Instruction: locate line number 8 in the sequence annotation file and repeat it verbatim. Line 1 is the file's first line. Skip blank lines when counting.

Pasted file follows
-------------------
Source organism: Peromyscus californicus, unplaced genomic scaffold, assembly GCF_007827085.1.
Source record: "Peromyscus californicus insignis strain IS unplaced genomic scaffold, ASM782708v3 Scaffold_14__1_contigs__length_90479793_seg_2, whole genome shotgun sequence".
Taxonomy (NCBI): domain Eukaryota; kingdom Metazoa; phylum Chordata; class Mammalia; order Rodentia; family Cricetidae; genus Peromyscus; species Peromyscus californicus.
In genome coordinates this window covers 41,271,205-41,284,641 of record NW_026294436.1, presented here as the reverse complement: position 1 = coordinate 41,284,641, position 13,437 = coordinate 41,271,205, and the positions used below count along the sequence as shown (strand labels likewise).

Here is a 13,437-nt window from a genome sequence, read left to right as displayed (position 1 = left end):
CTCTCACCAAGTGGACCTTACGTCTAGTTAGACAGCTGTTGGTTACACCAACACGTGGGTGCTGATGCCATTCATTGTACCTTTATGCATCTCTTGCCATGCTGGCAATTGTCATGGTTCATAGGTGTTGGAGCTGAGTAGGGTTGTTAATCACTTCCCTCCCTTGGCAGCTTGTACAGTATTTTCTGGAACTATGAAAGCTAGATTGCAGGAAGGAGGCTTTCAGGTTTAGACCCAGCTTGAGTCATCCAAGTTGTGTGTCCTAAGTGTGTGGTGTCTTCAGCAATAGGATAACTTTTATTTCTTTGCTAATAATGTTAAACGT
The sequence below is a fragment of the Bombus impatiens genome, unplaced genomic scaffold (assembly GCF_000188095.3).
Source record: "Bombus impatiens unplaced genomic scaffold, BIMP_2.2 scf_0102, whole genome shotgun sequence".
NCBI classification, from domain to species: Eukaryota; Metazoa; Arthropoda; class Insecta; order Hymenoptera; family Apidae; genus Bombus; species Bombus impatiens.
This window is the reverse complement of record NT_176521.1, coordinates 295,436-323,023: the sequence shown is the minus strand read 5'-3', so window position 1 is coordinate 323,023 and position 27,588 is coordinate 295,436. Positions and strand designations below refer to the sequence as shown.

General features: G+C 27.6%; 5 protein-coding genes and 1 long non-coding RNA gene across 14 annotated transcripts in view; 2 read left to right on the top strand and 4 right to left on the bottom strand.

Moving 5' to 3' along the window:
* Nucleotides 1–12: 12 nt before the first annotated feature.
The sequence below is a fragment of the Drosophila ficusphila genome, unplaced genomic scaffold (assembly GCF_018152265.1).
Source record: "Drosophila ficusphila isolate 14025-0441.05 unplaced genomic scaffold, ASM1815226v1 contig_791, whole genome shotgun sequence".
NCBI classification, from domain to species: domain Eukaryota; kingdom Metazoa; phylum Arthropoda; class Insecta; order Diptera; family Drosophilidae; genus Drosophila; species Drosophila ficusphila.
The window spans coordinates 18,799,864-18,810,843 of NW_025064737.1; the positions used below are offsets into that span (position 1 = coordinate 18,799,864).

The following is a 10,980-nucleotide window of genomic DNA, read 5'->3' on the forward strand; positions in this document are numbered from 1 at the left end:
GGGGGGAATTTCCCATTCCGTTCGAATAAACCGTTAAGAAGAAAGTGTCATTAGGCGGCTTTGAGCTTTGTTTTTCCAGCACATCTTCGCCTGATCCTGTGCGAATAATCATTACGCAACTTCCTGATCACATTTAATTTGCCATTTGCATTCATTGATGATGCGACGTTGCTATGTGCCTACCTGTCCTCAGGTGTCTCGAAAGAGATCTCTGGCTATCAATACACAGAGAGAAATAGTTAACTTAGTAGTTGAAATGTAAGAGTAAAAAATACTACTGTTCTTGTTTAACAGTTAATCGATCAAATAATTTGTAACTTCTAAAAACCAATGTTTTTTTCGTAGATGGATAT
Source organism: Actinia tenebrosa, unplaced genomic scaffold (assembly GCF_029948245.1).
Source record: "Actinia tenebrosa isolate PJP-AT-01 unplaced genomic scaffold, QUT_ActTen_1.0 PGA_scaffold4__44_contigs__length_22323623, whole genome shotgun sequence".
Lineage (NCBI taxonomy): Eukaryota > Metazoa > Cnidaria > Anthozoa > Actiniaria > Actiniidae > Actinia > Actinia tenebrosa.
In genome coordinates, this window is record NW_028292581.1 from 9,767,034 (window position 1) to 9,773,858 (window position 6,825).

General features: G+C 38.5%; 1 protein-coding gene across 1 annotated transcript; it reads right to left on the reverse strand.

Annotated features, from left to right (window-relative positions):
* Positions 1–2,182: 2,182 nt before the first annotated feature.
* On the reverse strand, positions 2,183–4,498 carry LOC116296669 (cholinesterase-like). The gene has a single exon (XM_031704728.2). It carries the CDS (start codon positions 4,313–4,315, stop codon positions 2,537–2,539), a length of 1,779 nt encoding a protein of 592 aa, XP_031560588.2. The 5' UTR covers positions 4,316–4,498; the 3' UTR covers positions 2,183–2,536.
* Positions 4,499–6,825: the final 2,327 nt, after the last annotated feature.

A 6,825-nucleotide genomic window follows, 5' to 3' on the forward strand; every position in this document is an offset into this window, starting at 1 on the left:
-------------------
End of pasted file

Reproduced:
Source record: "Bombus impatiens unplaced genomic scaffold, BIMP_2.2 scf_0102, whole genome shotgun sequence".